2008 LinuxQuestions.org Members Choice AwardsThis forum is for the 2008 LinuxQuestions.org Members Choice Awards.
You can now vote for your favorite products of 2008. This is your chance to be heard! Voting ends February 12th.
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Introduction to Linux - A Hands on Guide
This guide was created as an overview of the Linux Operating System, geared toward new users as an exploration tour and getting started guide, with exercises at the end of each chapter.
For more advanced trainees it can be a desktop reference, and a collection of the base knowledge needed to proceed with system and network administration. This book contains many real life examples derived from the author's experience as a Linux system and network administrator, trainer and consultant. They hope these examples will help you to get a better understanding of the Linux system and that you feel encouraged to try out things on your own.
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View Poll Results: Programming Language of the Year
I gotta give this one to Haskell. I find the language fascinating, and though it's still difficult for me to use, I have written some useful things in it (a Javadoc parser, for example). But the real reason I have to vote for Haskell is because I've seen its popularity just explode this year. And now there's an O'Reilly book on it too, so I'm sure that will only help keep the trend alive.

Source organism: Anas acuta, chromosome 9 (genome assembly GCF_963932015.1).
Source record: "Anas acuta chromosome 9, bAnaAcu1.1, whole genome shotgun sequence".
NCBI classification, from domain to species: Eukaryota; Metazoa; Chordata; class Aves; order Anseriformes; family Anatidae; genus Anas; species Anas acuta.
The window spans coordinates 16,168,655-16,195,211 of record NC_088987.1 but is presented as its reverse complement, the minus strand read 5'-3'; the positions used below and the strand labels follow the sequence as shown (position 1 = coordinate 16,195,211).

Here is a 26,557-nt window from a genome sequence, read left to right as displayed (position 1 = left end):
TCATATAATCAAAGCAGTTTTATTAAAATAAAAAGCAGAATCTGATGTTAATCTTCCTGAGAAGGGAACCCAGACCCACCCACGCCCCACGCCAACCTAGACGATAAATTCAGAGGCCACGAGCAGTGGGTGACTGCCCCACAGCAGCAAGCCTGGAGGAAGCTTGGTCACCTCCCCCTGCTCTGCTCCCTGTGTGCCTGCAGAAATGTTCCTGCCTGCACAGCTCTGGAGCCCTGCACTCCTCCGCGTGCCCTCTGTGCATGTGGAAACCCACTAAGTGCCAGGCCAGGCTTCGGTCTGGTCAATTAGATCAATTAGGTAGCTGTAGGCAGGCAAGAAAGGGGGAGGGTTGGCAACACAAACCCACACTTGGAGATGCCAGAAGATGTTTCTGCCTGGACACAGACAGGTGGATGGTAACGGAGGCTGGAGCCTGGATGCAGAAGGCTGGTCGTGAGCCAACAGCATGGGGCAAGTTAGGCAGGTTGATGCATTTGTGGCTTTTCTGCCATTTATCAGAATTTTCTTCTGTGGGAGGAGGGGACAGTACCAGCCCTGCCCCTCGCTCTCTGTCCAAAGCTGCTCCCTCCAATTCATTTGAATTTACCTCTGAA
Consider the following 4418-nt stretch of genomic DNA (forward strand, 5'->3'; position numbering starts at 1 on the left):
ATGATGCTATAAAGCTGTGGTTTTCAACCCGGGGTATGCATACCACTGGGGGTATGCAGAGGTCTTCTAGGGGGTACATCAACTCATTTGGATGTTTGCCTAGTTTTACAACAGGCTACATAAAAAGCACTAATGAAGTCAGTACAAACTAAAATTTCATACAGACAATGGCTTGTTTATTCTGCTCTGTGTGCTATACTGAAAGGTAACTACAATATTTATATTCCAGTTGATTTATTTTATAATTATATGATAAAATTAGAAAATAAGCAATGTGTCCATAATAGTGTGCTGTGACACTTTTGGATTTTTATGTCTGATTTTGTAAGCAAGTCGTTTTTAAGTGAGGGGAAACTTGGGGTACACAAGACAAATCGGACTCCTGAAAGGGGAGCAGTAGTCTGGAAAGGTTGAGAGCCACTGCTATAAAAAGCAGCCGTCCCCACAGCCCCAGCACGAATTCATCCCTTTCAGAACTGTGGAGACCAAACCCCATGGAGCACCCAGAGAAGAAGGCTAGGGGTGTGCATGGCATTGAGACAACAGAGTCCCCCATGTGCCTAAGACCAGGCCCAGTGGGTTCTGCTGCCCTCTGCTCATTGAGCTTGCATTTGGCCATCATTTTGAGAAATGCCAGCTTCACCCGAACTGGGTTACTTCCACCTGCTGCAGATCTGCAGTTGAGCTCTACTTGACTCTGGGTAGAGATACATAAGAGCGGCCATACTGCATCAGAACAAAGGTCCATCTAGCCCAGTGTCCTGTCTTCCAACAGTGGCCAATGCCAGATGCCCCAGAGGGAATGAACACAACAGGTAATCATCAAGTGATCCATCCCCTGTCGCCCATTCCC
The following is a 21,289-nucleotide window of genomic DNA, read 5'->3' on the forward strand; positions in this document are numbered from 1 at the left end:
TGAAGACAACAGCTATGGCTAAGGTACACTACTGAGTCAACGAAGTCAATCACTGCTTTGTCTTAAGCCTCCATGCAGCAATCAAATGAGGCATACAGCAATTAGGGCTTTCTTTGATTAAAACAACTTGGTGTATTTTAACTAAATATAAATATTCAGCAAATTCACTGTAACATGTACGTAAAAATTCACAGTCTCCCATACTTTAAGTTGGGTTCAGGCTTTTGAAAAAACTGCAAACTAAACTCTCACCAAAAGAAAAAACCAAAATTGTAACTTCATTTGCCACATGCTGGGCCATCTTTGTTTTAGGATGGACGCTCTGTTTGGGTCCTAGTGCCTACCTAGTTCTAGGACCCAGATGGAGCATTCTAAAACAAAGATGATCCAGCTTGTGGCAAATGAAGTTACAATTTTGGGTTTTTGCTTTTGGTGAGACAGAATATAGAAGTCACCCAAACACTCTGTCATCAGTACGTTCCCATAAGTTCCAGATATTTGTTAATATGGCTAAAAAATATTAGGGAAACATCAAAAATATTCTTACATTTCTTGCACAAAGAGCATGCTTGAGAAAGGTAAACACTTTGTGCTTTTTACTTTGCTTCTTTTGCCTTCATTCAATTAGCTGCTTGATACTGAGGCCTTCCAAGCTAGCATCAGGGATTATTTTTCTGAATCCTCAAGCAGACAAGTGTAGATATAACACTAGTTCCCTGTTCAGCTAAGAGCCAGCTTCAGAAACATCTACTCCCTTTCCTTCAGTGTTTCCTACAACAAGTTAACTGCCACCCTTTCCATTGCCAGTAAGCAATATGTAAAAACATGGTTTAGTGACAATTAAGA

For myself, where I improved the most this last year was learning Lisp. I did more Lisp coding than I've ever done before, so I feel like I've learned a lot more about it. I don't have a lot of opportunity to use it at work or anything, but for personal use it's cool.
This year so far is looking like Tcl. I wrote up a complicated script at work in roughly three hours, just giving the language a shot without really expecting anything, but it was awesome. Definitely will be getting to know it better...
Fascinating how many people mention Groovy. I always had the impression that Groovy was kind of supposed to take over Java but then kind of fell into obscurity and never did. I hadn't paid it much mind before, but with as many people citing it in this thread, I'll have to take a look.
Distribution: Fedora (workstations), CentOS (servers), Arch, Mint, Ubuntu, and a few more.
Ruby! It's not just the language of web app (Ruby on Rails, Merb, Sinatra, etc.) developers, it's also the language of the SysAdmins (Rake, Thor, Capistrano, Puppet, Chef) and perhaps the language on the cloud too.